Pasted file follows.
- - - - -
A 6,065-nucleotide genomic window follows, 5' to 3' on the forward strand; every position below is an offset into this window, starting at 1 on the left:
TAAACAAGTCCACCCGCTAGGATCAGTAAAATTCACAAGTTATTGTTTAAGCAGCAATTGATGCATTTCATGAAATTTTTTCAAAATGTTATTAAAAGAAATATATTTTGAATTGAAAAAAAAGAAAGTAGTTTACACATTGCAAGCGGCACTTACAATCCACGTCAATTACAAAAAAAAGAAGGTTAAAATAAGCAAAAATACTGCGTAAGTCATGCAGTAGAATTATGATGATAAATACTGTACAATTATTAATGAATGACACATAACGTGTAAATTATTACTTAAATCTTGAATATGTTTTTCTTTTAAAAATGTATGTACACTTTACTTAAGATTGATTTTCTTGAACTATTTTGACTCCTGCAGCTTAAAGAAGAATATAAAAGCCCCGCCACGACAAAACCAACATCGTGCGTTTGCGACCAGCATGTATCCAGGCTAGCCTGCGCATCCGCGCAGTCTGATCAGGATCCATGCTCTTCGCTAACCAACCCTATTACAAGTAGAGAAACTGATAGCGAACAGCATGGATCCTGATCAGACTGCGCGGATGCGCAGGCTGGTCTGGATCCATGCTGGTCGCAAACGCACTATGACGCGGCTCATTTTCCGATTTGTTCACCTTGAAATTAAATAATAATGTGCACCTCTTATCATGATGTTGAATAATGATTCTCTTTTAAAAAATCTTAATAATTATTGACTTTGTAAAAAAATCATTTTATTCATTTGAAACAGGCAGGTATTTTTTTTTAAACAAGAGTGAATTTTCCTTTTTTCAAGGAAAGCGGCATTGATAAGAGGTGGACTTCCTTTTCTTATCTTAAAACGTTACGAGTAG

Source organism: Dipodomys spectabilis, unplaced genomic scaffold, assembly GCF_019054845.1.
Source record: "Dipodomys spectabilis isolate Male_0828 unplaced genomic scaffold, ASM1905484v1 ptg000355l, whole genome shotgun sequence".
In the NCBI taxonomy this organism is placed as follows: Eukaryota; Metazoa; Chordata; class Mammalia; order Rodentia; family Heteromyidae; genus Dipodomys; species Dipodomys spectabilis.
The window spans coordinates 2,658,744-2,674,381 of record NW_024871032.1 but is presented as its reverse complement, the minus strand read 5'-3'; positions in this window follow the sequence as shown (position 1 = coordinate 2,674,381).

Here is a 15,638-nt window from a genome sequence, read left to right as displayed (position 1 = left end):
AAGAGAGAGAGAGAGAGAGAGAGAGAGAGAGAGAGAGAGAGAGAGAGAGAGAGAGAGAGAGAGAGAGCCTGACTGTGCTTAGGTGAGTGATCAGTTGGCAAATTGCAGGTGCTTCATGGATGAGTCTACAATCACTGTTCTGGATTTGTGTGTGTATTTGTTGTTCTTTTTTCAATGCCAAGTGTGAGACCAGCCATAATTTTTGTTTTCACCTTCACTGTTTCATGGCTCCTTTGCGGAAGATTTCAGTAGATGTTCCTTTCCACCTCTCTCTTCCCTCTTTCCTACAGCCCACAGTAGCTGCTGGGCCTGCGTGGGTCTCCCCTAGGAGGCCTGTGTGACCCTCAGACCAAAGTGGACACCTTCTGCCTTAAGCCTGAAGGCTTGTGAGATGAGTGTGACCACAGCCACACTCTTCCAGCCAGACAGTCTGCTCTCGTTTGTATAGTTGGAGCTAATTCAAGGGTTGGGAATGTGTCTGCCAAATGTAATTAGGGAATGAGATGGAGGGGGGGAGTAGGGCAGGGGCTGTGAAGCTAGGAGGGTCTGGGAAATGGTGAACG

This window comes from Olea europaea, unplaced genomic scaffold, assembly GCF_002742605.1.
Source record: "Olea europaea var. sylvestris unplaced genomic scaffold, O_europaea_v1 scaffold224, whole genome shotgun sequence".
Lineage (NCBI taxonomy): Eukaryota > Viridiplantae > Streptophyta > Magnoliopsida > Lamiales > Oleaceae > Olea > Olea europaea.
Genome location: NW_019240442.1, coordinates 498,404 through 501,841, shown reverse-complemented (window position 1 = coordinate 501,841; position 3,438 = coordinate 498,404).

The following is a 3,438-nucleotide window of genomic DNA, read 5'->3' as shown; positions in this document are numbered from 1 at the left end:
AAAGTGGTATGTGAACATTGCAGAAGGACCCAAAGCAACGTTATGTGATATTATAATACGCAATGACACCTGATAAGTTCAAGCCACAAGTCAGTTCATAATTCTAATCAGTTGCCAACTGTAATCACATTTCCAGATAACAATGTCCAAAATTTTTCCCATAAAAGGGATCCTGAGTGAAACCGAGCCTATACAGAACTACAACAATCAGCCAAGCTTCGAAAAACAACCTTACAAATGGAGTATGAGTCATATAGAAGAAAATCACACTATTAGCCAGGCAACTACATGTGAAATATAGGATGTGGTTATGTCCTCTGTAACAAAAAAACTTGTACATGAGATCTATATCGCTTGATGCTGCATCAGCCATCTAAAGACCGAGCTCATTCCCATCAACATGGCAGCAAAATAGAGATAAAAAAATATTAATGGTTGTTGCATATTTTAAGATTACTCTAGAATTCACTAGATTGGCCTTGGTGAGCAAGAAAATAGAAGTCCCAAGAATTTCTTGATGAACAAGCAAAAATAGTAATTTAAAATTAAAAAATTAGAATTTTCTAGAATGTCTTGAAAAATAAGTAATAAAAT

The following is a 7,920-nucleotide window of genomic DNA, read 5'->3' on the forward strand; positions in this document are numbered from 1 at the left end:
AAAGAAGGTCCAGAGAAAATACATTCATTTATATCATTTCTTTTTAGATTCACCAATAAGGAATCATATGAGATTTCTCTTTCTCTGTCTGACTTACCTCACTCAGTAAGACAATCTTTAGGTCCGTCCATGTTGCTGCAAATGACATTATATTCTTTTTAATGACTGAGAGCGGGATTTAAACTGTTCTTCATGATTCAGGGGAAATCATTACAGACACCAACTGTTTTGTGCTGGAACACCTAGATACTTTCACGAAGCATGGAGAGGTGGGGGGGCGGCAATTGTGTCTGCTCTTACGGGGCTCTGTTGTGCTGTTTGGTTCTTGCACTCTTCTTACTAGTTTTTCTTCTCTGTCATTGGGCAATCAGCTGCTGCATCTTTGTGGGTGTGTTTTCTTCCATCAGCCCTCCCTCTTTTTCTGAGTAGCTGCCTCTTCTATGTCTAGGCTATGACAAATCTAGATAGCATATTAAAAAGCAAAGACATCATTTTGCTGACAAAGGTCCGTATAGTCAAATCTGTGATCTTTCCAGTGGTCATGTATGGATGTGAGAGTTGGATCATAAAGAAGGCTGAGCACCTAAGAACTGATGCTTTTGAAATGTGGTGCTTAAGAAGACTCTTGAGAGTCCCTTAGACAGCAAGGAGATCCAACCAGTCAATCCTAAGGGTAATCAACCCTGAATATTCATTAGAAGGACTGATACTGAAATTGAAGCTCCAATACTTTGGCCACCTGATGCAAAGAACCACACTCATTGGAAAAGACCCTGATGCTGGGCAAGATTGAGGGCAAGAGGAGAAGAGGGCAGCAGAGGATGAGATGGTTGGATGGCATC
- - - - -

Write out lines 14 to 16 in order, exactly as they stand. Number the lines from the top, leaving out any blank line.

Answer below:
AAAGTGGTATGTGAACATTGCAGAAGGACCCAAAGCAACGTTATGTGATATTATAATACGCAATGACACCTGATAAGTTCAAGCCACAAGTCAGTTCATAATTCTAATCAGTTGCCAACTGTAATCACATTTCCAGATAACAATGTCCAAAATTTTTCCCATAAAAGGGATCCTGAGTGAAACCGAGCCTATACAGAACTACAACAATCAGCCAAGCTTCGAAAAACAACCTTACAAATGGAGTATGAGTCATATAGAAGAAAATCACACTATTAGCCAGGCAACTACATGTGAAATATAGGATGTGGTTATGTCCTCTGTAACAAAAAAACTTGTACATGAGATCTATATCGCTTGATGCTGCATCAGCCATCTAAAGACCGAGCTCATTCCCATCAACATGGCAGCAAAATAGAGATAAAAAAATATTAATGGTTGTTGCATATTTTAAGATTACTCTAGAATTCACTAGATTGGCCTTGGTGAGCAAGAAAATAGAAGTCCCAAGAATTTCTTGATGAACAAGCAAAAATAGTAATTTAAAATTAAAAAATTAGAATTTTCTAGAATGTCTTGAAAAATAAGTAATAAAAT

The following is a 7,920-nucleotide window of genomic DNA, read 5'->3' on the forward strand; positions in this document are numbered from 1 at the left end:
AAAGAAGGTCCAGAGAAAATACATTCATTTATATCATTTCTTTTTAGATTCACCAATAAGGAATCATATGAGATTTCTCTTTCTCTGTCTGACTTACCTCACTCAGTAAGACAATCTTTAGGTCCGTCCATGTTGCTGCAAATGACATTATATTCTTTTTAATGACTGAGAGCGGGATTTAAACTGTTCTTCATGATTCAGGGGAAATCATTACAGACACCAACTGTTTTGTGCTGGAACACCTAGATACTTTCACGAAGCATGGAGAGGTGGGGGGGCGGCAATTGTGTCTGCTCTTACGGGGCTCTGTTGTGCTGTTTGGTTCTTGCACTCTTCTTACTAGTTTTTCTTCTCTGTCATTGGGCAATCAGCTGCTGCATCTTTGTGGGTGTGTTTTCTTCCATCAGCCCTCCCTCTTTTTCTGAGTAGCTGCCTCTTCTATGTCTAGGCTATGACAAATCTAGATAGCATATTAAAAAGCAAAGACATCATTTTGCTGACAAAGGTCCGTATAGTCAAATCTGTGATCTTTCCAGTGGTCATGTATGGATGTGAGAGTTGGATCATAAAGAAGGCTGAGCACCTAAGAACTGATGCTTTTGAAATGTGGTGCTTAAGAAGACTCTTGAGAGTCCCTTAGACAGCAAGGAGATCCAACCAGTCAATCCTAAGGGTAATCAACCCTGAATATTCATTAGAAGGACTGATACTGAAATTGAAGCTCCAATACTTTGGCCACCTGATGCAAAGAACCACACTCATTGGAAAAGACCCTGATGCTGGGCAAGATTGAGGGCAAGAGGAGAAGAGGGCAGCAGAGGATGAGATGGTTGGATGGCATC